Learn How To Upgrade To PHP 7 On The WordPress App

October 18, 2019

Table of Contents

Recently, in December, 2015, PHP version 7 was released as a major upgrade for its predecessor, PHP 5. Compared to the last major version in PHP 5, PHP 5.6, PHP 7 introduced multiple significant improvements: up to 2x performance, significantly reduced memory usage, consistent 64-bit support, and numerous bug fixes, along with some new features like abstract syntax tree, return type declaration, and scalar type declaration.

If you want to make the most of PHP 7 right now, on RPM-based distributions, you can use the IUS Yum repository to perform the upgrade.

Note: Despite of the significant improvements PHP 7 introduces, you need to run thorough compatibility tests in the developing and staging environments before you deploy PHP 7 in your production environment in case of any unexpected issues with code-incompatibility.

In this article, as a demo, we will introduce to you how to upgrade the pre-installed PHP 5 to PHP 7 on An ITWeb.Services WordPress app server instance which is based on CentOS 6, PHP 5, Nginx, and MySQL.


Before proceeding, you need to:

  • Deploy a new server instance with the IT Web Services WordPress app.
  • https://www.itweb.services/tutorials/linux-guides/how-to-use-sudo-on-debian-centos-and-freebsd”>IT Web Services article.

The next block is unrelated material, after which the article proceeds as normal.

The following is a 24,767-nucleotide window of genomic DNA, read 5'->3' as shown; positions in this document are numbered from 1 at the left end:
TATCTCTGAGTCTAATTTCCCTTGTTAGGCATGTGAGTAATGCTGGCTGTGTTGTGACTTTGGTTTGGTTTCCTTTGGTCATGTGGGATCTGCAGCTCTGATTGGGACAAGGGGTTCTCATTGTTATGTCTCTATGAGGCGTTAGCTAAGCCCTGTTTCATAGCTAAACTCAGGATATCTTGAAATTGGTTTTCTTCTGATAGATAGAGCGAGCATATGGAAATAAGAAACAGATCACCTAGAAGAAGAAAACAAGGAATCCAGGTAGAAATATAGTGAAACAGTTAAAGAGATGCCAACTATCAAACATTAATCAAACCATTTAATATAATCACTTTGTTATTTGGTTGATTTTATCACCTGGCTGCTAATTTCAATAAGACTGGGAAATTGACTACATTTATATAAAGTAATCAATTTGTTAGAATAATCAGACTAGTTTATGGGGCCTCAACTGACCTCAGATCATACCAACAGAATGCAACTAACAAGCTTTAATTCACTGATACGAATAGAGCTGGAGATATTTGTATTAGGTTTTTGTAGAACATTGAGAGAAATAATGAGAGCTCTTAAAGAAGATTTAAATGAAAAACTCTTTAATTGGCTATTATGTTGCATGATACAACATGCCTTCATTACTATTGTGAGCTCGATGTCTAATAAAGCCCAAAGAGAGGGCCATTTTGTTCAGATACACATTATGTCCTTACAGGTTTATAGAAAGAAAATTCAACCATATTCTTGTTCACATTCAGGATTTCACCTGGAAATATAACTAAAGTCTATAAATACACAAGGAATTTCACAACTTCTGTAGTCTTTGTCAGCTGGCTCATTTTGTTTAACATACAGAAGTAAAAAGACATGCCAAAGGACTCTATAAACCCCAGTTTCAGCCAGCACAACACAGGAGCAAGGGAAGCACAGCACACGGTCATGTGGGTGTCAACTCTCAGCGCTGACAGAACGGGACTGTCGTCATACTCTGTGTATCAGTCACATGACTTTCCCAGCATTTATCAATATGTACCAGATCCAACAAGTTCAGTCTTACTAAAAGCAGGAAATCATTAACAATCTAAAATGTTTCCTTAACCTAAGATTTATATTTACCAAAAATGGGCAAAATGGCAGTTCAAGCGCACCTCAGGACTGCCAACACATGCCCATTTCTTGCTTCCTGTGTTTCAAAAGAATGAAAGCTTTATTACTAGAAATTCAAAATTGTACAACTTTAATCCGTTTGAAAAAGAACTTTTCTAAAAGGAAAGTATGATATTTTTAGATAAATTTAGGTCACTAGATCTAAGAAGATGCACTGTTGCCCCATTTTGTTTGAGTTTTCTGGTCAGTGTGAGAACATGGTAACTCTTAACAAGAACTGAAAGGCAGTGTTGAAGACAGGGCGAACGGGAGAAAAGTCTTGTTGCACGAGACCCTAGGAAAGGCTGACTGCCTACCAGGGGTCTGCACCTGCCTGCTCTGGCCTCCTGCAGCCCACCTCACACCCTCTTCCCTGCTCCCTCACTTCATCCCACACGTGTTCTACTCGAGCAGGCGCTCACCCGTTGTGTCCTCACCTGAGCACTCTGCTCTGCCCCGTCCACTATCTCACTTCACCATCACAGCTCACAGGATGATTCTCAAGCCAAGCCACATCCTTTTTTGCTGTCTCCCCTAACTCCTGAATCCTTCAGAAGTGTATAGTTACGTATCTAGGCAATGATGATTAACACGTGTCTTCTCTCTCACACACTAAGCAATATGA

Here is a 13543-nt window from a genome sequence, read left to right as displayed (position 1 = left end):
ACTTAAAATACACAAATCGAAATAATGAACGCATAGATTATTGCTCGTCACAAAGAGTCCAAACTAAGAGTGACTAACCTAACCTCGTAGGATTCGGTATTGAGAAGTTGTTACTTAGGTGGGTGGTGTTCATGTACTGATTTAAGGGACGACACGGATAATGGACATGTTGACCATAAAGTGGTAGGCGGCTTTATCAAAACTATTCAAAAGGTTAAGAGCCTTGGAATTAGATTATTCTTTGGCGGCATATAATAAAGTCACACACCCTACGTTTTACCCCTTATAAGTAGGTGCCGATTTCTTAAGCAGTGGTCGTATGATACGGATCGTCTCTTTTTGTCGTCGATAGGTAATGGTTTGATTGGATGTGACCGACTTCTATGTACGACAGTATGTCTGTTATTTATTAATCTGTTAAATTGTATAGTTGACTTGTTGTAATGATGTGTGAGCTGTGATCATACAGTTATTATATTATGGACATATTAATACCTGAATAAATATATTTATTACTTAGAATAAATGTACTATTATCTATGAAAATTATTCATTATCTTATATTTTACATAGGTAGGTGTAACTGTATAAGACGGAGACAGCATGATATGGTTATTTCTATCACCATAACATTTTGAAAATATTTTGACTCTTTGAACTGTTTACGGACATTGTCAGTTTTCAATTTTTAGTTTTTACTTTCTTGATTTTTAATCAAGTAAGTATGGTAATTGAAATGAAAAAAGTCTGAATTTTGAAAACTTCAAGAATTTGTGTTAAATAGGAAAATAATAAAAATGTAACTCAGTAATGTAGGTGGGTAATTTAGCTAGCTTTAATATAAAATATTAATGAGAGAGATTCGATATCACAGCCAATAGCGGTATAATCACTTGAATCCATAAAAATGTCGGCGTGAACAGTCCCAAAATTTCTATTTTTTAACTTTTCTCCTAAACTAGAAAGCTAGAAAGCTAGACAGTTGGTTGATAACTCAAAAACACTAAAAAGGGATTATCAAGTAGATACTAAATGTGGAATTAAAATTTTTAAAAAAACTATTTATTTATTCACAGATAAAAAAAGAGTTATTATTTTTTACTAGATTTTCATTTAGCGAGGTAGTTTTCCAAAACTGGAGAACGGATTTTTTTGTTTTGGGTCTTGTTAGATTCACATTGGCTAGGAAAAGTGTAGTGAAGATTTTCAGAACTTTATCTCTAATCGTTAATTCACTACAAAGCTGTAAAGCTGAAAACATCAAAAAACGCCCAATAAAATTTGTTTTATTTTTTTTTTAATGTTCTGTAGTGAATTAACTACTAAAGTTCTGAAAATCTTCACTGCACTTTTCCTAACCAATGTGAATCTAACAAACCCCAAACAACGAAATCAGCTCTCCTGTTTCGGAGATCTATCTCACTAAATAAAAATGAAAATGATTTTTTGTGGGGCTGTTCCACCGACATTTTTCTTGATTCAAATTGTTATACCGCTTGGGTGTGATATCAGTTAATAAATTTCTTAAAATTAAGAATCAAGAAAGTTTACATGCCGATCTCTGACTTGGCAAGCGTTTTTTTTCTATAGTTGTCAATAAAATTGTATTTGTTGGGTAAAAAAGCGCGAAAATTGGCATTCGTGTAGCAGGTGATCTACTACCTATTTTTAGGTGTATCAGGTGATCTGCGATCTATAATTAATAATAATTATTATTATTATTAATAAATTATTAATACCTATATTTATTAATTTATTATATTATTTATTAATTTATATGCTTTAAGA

Step 1: Update the system

If your project does not have special requirements on the version of each program in the system, it is always a good practice to update every program in the system to the latest stable version.

sudo yum update

Step 2: Uninstall the pre-installed PHP 5 packages

List all of the installed PHP 5 packages for review:

yum list installed php* 

Remove all of the installed PHP 5 packages:

sudo yum remove php55u* 

Step 3: Install PHP 7 packages using the IUS Yum repository

Thanks to the built-in IUS Yum repository on this IT Web Services WordPress server instance, you can already use it to install the PHP 7 packages.

Here, you can install corresponding PHP 7 packages in accordance with the former PHP 5 packages:

sudo yum install php70u-cli.x86_64 php70u-common.x86_64 php70u-fpm.x86_64 php70u-gd.x86_64 php70u-mbstring.x86_64 php70u-mcrypt.x86_64 php70u-mysqlnd.x86_64 php70u-opcache.x86_64 php70u-pdo.x86_64 php70u-pear.noarch php70u-process.x86_64 php70u-xml.x86_64 php70u-xmlrpc.x86_64

Although the upgrade is not finished yet, you can have a look at the current version of PHP with the command below:

php -v

Step 4: Configure PHP-FPM

Because the upgrade operation modified the configuration of PHP-FPM, you need to reconfigure PHP-FPM, making it start on system boot:

sudo chkconfig php-fpm on

Next, we need to set php-fpm to execute as the user nginx in order to ensure WordPress media uploads continue to function as follows:

Open /etc/php-fpm.d/www.conf using your favorite text editor and locate the following 2 lines (usually lines 23 and 24):

user = php-fpm
group = php-fpm

Change php-fpm to nginx as follow, then save and Close the file.

user = nginx
group = nginx

Lastly, you need to restart the PHP-FPM service and the Nginx service to put your change into effect:

sudo service php-fpm restart
sudo service nginx restart

That’s it. You can use PHP 7 to serve your WordPress site now.

Need help?

Do you need help setting up this on your own service?
Please contact us and we’ll provide you the best possible quote!